Bottum calls his extended essay a sociological treatise. He is more indebted to Max Weber, Robert Bellah, and Robert Putnam than to any theologian—except Walter Rauschenbusch. In A The­ology for the Social Gospel, Rauschen­busch identified “six forces that joined to crucify Jesus.” They were “bigotry, the arrogance of power, the corruption of justice for personal ends, the madness of the mob, militarism, and class contempt.” According to Bottum, post-Protestants believe that “the best way to know themselves as moral is to define themselves in opposition to such bigotry and oppression. . . . Sin, in other words, appears as a social fact, and the redeemed personality becomes . . . confident of its own salvation by . . . knowing about, and rejecting, the evil that darkens society.”

If this is the essence of contemporary post-Protestant piety, there is no need for Jesus at all, and there is no need to be a Protestant. There is just the necessity of having the right attitude. And because all churches have been complicit in the sins that Rauschenbusch enumerated, the best way to be a Christian is to not be a Christian.

The second half of Bottum’s book explores what he regards as the failure of the American Catholic and evangelical coalition to fill the moral vacuum left by mainline Protestantism’s demise. Even though Catholics and evangelicals have gathered in opposition to abortion, and even though evangelicals have appropriated the language of Catholic natural law theology, their coalition has not won the battle against the elites. As a Catholic, Bottum laments this failure. He writes that like Cath­olics, evangelicals have always been outsiders, and their lack of intellectual and institutional resources continues to limit their influence.

The deep traditions and resources of Catholicism might have helped the coalition to succeed, he believes, had it not been for the essential foreignness of Catholicism to the American spirit and the devastating effects of the priestly sex scandals. Those scandals, following upon the follies of Vatican II, led to both the financial ruin of the Catholic Church in the United States and the loss of its moral authority. The result is that evangelicals and orthodox Catholics, despite their apparent ascension in the Republican Party, have been marginalized, while the post-Protestant elites (who once may have considered themselves Jews or Catholics) have come to a vapid but fierce dominance.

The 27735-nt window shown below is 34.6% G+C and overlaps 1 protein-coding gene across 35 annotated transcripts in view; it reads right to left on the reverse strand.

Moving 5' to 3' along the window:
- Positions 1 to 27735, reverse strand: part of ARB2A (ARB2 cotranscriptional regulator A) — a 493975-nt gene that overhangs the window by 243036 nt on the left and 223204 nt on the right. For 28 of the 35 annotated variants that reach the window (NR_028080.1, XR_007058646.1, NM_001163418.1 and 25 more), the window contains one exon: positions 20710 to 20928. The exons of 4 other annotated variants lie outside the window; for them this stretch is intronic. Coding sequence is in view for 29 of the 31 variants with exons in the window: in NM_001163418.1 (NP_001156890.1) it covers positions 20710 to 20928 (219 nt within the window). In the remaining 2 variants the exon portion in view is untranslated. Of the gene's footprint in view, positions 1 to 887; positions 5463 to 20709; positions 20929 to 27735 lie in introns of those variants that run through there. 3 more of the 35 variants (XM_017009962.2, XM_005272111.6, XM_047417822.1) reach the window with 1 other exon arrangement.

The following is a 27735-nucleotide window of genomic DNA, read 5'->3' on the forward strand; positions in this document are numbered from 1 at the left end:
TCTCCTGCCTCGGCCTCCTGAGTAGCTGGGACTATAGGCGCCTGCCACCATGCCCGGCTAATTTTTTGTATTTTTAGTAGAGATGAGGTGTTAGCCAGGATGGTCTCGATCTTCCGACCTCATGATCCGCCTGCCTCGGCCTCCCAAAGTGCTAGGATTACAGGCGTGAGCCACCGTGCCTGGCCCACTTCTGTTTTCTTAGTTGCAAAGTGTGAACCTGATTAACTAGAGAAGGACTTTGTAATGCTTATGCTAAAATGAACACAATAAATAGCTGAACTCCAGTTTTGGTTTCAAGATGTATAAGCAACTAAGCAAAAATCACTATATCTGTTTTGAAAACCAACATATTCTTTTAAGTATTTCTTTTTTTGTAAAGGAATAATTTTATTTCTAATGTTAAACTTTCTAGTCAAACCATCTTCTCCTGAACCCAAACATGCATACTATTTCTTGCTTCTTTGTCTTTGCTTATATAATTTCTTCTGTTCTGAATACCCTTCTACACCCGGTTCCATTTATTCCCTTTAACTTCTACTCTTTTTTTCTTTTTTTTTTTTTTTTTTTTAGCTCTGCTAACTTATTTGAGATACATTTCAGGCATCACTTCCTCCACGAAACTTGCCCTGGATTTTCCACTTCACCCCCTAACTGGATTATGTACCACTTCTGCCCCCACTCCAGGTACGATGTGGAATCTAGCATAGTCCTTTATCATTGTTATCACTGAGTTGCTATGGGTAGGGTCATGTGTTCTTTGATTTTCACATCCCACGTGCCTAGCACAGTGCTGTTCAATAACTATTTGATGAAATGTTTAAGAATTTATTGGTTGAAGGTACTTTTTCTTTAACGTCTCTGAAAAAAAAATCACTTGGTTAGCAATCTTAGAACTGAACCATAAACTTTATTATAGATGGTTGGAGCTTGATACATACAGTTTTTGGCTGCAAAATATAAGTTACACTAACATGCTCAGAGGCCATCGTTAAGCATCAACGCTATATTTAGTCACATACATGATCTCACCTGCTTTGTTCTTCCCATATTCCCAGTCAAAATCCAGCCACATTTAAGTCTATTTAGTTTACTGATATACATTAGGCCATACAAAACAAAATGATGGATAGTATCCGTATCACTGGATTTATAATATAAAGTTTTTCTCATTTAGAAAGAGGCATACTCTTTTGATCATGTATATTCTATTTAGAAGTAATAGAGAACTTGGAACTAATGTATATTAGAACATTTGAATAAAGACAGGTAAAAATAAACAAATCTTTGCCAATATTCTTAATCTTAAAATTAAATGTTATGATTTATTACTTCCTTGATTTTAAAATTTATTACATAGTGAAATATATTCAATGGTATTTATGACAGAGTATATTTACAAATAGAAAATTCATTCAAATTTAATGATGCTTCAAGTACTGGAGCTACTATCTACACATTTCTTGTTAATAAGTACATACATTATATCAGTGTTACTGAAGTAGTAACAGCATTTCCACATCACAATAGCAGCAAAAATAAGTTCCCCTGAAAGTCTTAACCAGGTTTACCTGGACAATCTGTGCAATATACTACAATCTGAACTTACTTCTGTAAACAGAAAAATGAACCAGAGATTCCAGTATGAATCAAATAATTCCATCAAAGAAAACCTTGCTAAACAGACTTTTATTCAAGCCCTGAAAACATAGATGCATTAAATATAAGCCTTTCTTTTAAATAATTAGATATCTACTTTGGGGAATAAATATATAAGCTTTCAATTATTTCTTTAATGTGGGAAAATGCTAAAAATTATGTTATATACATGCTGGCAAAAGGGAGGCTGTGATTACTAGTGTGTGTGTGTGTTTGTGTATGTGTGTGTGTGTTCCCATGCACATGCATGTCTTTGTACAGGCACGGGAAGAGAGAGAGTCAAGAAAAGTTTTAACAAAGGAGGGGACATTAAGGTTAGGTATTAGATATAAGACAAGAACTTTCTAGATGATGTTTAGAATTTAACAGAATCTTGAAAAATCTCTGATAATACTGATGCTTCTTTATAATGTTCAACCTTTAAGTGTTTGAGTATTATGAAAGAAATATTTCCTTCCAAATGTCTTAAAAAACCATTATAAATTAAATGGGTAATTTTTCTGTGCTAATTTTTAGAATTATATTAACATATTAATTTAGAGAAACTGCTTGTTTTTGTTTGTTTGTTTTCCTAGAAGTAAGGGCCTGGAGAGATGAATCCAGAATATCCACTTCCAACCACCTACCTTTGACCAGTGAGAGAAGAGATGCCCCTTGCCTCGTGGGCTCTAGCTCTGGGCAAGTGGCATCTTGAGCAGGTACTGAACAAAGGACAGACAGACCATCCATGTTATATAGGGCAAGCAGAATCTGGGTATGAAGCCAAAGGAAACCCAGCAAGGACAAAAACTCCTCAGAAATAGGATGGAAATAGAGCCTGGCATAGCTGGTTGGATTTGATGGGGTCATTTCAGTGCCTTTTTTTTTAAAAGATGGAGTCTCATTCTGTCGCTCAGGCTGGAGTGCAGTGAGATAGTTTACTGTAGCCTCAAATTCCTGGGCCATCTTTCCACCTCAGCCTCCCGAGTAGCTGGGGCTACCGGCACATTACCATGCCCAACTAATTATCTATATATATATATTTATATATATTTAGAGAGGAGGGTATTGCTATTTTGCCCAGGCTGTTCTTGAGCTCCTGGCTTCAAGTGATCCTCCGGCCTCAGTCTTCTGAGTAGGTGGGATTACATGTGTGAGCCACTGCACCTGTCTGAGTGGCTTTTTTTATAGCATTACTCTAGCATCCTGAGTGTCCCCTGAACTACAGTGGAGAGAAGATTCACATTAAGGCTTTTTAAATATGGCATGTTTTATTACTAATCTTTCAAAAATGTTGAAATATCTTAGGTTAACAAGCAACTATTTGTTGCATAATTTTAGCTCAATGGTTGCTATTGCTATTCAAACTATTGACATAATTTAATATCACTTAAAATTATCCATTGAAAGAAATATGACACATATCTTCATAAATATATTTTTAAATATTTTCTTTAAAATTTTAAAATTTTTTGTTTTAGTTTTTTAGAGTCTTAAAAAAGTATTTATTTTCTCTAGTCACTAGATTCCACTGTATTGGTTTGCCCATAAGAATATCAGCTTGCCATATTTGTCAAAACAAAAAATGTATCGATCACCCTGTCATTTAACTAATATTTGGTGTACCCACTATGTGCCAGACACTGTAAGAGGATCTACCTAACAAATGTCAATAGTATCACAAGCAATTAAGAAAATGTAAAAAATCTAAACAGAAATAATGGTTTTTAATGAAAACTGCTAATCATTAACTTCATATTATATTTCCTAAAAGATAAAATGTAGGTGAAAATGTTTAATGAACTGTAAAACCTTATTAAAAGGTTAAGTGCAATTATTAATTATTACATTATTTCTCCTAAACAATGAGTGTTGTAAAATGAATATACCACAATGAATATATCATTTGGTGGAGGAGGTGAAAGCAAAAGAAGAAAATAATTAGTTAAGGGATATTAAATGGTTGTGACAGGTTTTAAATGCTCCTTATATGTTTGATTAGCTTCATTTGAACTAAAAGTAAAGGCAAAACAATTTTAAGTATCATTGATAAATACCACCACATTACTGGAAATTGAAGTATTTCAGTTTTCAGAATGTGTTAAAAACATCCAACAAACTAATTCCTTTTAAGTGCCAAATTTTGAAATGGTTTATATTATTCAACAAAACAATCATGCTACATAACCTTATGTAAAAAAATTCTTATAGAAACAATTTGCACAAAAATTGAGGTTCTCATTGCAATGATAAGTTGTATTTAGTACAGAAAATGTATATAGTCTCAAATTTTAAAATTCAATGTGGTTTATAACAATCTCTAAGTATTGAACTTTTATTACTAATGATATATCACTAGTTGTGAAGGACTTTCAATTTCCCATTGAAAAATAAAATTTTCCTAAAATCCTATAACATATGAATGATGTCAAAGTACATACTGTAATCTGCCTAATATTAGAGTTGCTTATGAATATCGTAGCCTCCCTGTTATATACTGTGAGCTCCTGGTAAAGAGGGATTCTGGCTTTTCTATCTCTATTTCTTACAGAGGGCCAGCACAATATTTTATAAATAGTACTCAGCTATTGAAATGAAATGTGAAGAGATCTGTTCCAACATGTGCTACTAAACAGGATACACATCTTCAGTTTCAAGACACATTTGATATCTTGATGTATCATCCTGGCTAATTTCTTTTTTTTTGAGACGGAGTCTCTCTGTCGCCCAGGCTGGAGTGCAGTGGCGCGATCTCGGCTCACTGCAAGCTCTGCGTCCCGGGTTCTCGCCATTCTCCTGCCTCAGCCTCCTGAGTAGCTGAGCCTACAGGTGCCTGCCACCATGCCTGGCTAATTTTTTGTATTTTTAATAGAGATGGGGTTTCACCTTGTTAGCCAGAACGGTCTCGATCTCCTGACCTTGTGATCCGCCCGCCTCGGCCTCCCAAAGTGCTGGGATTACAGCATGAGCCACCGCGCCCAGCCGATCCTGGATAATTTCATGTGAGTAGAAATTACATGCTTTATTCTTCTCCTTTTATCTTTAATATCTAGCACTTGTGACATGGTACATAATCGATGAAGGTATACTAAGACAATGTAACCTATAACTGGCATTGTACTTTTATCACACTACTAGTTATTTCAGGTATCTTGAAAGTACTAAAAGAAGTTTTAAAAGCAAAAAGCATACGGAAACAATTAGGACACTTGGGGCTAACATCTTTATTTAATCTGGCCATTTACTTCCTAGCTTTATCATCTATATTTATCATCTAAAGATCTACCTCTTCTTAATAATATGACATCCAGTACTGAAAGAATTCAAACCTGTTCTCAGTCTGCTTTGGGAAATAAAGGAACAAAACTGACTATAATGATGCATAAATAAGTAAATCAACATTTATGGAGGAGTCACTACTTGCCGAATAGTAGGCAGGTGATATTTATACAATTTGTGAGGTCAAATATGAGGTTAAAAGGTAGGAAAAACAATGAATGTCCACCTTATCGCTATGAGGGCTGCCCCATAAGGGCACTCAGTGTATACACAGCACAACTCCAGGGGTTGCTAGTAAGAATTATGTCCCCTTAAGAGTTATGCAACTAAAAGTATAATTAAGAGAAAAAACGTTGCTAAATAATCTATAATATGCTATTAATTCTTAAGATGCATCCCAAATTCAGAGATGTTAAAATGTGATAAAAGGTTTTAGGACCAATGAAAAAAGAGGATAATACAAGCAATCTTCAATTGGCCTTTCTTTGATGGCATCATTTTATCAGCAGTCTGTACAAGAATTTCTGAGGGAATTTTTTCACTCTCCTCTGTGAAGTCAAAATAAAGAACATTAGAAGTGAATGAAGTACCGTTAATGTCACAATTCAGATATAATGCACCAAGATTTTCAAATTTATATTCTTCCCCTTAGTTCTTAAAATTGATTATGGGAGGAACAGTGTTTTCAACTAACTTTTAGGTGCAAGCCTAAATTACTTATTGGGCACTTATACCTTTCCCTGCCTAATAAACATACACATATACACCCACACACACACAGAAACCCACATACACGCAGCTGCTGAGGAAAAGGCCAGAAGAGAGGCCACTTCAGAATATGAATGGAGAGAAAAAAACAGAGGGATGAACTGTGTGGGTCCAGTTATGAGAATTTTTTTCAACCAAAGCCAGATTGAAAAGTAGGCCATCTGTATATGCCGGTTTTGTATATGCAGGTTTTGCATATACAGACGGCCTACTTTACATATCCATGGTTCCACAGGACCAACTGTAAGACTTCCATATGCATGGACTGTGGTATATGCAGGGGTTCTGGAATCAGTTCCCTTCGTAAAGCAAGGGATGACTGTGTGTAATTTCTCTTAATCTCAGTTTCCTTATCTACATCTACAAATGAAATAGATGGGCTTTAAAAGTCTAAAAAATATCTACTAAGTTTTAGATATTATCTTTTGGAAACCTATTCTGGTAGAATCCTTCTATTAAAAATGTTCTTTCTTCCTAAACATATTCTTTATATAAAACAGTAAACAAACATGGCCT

We are left with a society that is dangerously polarized, where people on each side see those on the other not as individuals who simply disagree, but as benighted or evil. In such a society, Bottum argues, the moral consensus that has supported American democracy and capitalism and restrained their excesses is in danger.

Bottum’s book is intriguing but frustrating. He gives no attention to poor people. He disregards black churches. His regard for evangelicals is almost insulting. Yet despite all this, he accurately describes the cultures I have worked in at Bates and Dartmouth colleges. Part of the reason for religious disaffection is that the media now apply the word Christian only to conservative evangelicals and Catholics. Apparently they cannot locate any other Christian demographic. My students have pretty much concluded that if those are the Christians, they don’t want anything to do with them. And Bottum is right that mainline Protestants have not offered a compelling alternative vision.

Perhaps Pope Francis can change the popular perception of Christianity. Meanwhile, Bottum’s description of the people who think they are saved as long as they have the right positions on social questions is more accurate than not.